LEGO Photography MOC

LEGO Photography MOC

LEGO Photography 101

This post is from a presentation I did for my LUG. It covers the basics of taking quality photos of your MOCs so others can appreciate your creations. Tyler Clites also has a nice tutorial.

Contents

Equipment

  • Camera
  • Tripod
  • Lights
    • Daylight LEDs
  • Light Diffuser
    • Tent
    • Umbrella
    • Copy paper
  • Backdrop
    • Use one that contrasts with the MOC

A quick and cheap way to get a good setup is to order a lights and a tent from Amazon. I recommend this $40 kit that comes with two lights, a tent and several backdrops.

Lighting

  • Lots of light
  • More light
  • Temperature of 6,500 K is best
  • Diffuse light
    • LEGO is too shiny
  • Wight background tip: try to light it separately (hard)
  • Mind the reflections

Camera Setup

All of these tips are for static (non-moving) MOCs. As far as photography goes, these are pretty easy. The hardest part is limiting the reflections off the LEGO bricks (but this is a lighting issue, not a camera issue).

  • Tripod + Delay/Remove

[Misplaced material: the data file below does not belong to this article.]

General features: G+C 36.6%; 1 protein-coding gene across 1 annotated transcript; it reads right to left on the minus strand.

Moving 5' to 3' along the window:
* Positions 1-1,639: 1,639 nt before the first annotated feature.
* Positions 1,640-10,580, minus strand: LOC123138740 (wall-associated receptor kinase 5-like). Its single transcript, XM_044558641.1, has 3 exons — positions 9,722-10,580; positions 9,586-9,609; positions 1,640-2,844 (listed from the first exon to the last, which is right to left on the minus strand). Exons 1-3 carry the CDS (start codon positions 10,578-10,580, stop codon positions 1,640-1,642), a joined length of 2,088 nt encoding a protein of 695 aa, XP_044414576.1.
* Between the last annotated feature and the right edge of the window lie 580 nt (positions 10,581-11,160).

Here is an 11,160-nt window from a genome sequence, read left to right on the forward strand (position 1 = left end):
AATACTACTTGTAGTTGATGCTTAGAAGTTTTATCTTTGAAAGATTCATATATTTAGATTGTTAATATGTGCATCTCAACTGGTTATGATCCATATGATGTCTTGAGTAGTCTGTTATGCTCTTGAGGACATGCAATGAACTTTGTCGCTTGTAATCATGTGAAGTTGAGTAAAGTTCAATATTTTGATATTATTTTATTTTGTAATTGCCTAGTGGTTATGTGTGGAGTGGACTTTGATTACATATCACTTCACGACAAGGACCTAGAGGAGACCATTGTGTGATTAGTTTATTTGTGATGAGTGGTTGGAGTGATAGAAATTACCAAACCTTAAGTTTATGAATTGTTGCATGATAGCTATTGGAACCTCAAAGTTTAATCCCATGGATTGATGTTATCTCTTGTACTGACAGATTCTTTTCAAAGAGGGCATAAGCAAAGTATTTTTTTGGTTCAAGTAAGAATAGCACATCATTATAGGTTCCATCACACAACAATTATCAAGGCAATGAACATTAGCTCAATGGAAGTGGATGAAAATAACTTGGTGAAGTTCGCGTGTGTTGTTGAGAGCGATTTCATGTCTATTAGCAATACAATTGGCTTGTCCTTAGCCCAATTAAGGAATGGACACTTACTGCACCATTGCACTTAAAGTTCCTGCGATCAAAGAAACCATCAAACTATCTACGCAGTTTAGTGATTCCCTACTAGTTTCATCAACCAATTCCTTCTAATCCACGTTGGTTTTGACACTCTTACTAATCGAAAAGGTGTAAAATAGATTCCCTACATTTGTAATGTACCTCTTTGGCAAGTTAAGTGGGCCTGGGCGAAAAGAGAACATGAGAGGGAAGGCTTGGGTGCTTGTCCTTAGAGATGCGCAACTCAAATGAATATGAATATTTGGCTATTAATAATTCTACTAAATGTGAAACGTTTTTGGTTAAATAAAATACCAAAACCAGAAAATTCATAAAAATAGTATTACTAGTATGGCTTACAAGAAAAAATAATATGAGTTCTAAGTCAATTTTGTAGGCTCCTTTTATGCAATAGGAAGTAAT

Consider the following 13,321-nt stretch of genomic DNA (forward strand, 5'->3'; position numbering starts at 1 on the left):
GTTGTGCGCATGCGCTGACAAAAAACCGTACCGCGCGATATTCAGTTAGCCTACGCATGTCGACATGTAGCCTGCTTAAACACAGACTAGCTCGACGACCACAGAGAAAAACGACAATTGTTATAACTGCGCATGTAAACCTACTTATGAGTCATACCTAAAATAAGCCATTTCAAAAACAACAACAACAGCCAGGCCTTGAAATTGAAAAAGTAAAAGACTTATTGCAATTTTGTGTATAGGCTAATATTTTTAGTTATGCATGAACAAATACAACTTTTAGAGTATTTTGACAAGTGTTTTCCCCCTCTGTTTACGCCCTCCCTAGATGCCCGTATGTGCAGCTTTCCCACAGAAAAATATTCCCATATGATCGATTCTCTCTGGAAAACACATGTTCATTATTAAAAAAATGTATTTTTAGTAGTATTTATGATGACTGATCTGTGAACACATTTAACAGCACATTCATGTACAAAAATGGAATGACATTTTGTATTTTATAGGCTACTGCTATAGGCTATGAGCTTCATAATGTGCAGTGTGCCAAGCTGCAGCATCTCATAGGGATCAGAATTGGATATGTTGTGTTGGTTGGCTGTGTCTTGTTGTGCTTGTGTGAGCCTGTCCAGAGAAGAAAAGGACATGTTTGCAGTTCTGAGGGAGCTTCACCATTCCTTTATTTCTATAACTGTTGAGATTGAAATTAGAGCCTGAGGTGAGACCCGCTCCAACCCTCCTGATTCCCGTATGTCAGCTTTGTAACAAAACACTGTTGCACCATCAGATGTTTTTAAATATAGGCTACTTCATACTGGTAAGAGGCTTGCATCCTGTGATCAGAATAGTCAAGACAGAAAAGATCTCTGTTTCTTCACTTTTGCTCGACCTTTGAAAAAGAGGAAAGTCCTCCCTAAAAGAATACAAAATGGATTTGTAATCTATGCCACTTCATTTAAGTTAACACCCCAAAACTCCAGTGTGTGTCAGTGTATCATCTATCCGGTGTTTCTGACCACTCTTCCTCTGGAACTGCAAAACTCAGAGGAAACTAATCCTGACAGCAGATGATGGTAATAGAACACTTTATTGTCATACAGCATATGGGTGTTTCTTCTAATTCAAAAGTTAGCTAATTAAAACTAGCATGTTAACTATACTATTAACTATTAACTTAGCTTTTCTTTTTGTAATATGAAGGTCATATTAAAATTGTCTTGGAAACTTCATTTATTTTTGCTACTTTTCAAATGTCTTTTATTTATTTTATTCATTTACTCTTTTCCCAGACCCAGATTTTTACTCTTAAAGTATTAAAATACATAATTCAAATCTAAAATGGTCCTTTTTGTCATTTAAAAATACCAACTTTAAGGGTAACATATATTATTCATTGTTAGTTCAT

• Stability is key
    • Even pressing the shutter button will move the camera
  • White Balance
    • Especially if lights are not daylight
  • Manual Focus
  • ISO
    • Lower is better (I use 100)
  • Aperture
    • Technically this is the amount of light allowed
    • Practically, this controls depth of field
  • Shutter Speed
    • I adjust this last
    • I often need over two seconds
  • I rarely use the flash on the camera (use a diffuser if you do)

For your first photo shoot, I would recommend allowing two hours, especially if you have not used the manual settings of your camera. After the first one, they go quicker with practice. I can set everything up and take photos in 15 minutes now.

Photo Editing

Photo editing is worthy of its own article; I will just cover some basics.

In general, the better your photos are, the less you have to edit. At the least, cropping photos is almost always necessary. Always zoom out a bit more than you need when taking photos.

I recommend the following programs:

Photo editing can easily take much longer than the photography itself. Again, give your self at least two hours the first time.

Summary

Having good lighting and using a tripod are key to taking good pictures of your MOCs. Nice pictures are key to showcasing your creations to others and getting noticed by the online LEGO community.


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